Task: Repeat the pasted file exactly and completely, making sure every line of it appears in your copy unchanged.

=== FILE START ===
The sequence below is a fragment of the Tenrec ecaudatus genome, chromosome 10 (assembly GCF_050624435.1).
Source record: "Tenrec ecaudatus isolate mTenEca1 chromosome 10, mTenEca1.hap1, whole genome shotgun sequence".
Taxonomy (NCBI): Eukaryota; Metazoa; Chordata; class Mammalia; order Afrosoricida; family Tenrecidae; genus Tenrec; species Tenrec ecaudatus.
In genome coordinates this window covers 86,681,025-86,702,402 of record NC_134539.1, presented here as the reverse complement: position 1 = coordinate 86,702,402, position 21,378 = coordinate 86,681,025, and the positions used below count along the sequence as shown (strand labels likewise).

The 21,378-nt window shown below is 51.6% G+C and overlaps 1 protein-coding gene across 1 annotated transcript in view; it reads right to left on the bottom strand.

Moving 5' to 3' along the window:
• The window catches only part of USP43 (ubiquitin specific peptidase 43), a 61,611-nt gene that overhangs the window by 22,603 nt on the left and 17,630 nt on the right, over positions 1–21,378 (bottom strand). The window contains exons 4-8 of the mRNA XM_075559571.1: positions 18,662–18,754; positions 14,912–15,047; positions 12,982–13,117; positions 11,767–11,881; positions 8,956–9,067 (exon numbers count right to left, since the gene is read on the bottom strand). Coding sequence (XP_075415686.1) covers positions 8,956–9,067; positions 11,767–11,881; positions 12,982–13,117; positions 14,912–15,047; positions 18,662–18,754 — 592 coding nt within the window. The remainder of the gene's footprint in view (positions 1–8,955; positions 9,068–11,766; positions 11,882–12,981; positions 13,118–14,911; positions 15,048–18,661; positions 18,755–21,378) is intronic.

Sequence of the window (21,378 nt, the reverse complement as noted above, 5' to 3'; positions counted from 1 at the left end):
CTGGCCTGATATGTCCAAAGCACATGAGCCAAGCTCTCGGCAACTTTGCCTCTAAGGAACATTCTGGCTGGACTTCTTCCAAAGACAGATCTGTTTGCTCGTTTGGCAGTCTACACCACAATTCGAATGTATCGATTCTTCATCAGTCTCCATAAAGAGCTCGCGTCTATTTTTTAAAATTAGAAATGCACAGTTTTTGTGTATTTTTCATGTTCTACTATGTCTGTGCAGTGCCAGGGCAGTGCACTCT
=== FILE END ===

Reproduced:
The sequence below is a fragment of the Tenrec ecaudatus genome, chromosome 10 (assembly GCF_050624435.1).
Source record: "Tenrec ecaudatus isolate mTenEca1 chromosome 10, mTenEca1.hap1, whole genome shotgun sequence".
Taxonomy (NCBI): Eukaryota; Metazoa; Chordata; class Mammalia; order Afrosoricida; family Tenrecidae; genus Tenrec; species Tenrec ecaudatus.
In genome coordinates this window covers 86,681,025-86,702,402 of record NC_134539.1, presented here as the reverse complement: position 1 = coordinate 86,702,402, position 21,378 = coordinate 86,681,025, and the positions used below count along the sequence as shown (strand labels likewise).

The 21,378-nt window shown below is 51.6% G+C and overlaps 1 protein-coding gene across 1 annotated transcript in view; it reads right to left on the bottom strand.

Moving 5' to 3' along the window:
• The window catches only part of USP43 (ubiquitin specific peptidase 43), a 61,611-nt gene that overhangs the window by 22,603 nt on the left and 17,630 nt on the right, over positions 1–21,378 (bottom strand). The window contains exons 4-8 of the mRNA XM_075559571.1: positions 18,662–18,754; positions 14,912–15,047; positions 12,982–13,117; positions 11,767–11,881; positions 8,956–9,067 (exon numbers count right to left, since the gene is read on the bottom strand). Coding sequence (XP_075415686.1) covers positions 8,956–9,067; positions 11,767–11,881; positions 12,982–13,117; positions 14,912–15,047; positions 18,662–18,754 — 592 coding nt within the window. The remainder of the gene's footprint in view (positions 1–8,955; positions 9,068–11,766; positions 11,882–12,981; positions 13,118–14,911; positions 15,048–18,661; positions 18,755–21,378) is intronic.

Sequence of the window (21,378 nt, the reverse complement as noted above, 5' to 3'; positions counted from 1 at the left end):
CTGGCCTGATATGTCCAAAGCACATGAGCCAAGCTCTCGGCAACTTTGCCTCTAAGGAACATTCTGGCTGGACTTCTTCCAAAGACAGATCTGTTTGCTCGTTTGGCAGTCTACACCACAATTCGAATGTATCGATTCTTCATCAGTCTCCATAAAGAGCTCGCGTCTATTTTTTAAAATTAGAAATGCACAGTTTTTGTGTATTTTTCATGTTCTACTATGTCTGTGCAGTGCCAGGGCAGTGCACTCT